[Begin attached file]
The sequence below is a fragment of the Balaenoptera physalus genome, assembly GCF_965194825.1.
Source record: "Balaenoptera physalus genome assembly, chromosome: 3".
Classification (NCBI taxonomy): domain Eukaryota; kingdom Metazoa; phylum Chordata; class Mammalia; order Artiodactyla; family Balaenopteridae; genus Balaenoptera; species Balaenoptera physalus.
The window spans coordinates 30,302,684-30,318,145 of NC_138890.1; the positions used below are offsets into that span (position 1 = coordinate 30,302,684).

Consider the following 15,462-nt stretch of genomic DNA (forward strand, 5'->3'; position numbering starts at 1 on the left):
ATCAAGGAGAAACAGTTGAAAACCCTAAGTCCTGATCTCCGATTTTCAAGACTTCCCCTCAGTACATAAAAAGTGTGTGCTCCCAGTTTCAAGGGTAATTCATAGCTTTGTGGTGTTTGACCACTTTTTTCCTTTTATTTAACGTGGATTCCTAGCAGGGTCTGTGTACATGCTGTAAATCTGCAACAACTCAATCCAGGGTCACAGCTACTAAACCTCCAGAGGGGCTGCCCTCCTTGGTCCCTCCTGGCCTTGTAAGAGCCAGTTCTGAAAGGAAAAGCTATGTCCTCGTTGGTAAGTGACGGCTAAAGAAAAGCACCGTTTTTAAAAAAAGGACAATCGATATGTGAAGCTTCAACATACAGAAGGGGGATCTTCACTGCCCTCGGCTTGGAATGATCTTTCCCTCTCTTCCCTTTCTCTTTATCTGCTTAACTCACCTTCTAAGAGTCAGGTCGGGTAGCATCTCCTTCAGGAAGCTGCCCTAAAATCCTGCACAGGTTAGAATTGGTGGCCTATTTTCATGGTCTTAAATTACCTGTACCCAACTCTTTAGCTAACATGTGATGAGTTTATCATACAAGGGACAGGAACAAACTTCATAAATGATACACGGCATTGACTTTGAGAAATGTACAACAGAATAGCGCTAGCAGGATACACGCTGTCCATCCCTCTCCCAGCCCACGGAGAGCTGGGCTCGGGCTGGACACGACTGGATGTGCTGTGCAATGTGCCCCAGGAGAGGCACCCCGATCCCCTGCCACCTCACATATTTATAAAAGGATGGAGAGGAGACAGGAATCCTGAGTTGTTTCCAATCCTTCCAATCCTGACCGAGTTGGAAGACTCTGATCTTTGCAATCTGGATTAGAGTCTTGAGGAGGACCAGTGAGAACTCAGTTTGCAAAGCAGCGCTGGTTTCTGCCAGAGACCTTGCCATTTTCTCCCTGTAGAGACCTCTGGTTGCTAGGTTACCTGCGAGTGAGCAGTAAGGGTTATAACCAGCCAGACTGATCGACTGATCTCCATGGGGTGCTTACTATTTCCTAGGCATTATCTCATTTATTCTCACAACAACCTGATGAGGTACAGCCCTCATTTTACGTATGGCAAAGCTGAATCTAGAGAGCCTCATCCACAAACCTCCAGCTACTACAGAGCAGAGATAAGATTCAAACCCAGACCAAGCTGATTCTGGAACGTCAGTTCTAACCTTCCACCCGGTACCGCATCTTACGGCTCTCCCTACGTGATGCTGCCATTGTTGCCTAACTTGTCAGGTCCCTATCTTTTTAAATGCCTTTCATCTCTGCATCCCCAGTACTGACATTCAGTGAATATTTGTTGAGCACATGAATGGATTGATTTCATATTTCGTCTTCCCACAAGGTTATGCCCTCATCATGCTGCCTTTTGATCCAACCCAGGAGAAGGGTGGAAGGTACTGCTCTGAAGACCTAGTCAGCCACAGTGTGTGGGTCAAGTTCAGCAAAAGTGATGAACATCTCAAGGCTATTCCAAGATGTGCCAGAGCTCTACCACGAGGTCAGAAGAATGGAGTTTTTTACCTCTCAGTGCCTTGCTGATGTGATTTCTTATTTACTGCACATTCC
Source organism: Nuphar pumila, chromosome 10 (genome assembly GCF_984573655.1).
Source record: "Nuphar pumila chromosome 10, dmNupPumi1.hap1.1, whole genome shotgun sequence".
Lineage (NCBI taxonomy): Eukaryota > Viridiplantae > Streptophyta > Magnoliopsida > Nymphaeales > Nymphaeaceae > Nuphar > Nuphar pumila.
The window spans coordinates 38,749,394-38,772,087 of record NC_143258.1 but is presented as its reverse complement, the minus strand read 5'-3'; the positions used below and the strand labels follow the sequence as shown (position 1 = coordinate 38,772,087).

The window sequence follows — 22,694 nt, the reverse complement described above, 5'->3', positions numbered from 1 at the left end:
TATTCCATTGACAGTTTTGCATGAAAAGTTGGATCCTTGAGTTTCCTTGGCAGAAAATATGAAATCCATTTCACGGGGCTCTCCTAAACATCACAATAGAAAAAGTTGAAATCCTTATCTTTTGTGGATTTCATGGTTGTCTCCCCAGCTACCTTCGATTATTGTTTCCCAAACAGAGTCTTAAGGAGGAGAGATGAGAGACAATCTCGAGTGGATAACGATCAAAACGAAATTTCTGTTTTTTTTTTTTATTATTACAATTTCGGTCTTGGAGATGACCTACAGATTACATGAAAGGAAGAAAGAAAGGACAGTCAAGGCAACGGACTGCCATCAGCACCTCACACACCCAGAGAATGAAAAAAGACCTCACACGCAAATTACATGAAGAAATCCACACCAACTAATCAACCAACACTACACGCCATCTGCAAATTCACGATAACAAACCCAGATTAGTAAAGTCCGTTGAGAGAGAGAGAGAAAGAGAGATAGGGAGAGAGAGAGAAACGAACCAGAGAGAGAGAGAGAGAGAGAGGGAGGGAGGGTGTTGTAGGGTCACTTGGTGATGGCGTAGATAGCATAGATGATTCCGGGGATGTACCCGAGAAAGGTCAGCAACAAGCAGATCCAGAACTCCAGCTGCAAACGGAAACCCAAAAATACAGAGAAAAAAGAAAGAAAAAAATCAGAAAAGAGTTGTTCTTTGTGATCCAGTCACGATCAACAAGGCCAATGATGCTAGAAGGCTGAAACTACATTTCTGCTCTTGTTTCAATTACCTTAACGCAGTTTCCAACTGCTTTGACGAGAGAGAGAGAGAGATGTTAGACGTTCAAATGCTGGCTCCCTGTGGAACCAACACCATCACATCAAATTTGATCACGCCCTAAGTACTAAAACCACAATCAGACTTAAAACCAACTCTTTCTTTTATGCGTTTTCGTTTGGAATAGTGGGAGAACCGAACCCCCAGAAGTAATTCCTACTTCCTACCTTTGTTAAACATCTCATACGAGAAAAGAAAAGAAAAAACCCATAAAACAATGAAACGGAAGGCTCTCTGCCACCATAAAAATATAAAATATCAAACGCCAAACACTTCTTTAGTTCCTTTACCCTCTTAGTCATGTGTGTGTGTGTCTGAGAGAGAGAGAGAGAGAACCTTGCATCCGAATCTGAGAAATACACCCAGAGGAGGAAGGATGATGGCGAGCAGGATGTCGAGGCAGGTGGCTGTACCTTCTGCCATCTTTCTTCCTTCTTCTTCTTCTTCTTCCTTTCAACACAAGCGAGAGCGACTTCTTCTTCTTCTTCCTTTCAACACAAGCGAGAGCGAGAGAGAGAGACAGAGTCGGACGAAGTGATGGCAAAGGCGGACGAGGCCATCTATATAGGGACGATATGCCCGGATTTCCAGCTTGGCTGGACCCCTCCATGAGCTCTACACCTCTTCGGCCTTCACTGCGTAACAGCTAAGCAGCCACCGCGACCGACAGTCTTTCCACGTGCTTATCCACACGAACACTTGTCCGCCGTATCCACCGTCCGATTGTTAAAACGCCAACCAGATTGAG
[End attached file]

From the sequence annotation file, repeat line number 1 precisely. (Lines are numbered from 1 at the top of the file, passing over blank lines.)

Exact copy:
The sequence below is a fragment of the Balaenoptera physalus genome, assembly GCF_965194825.1.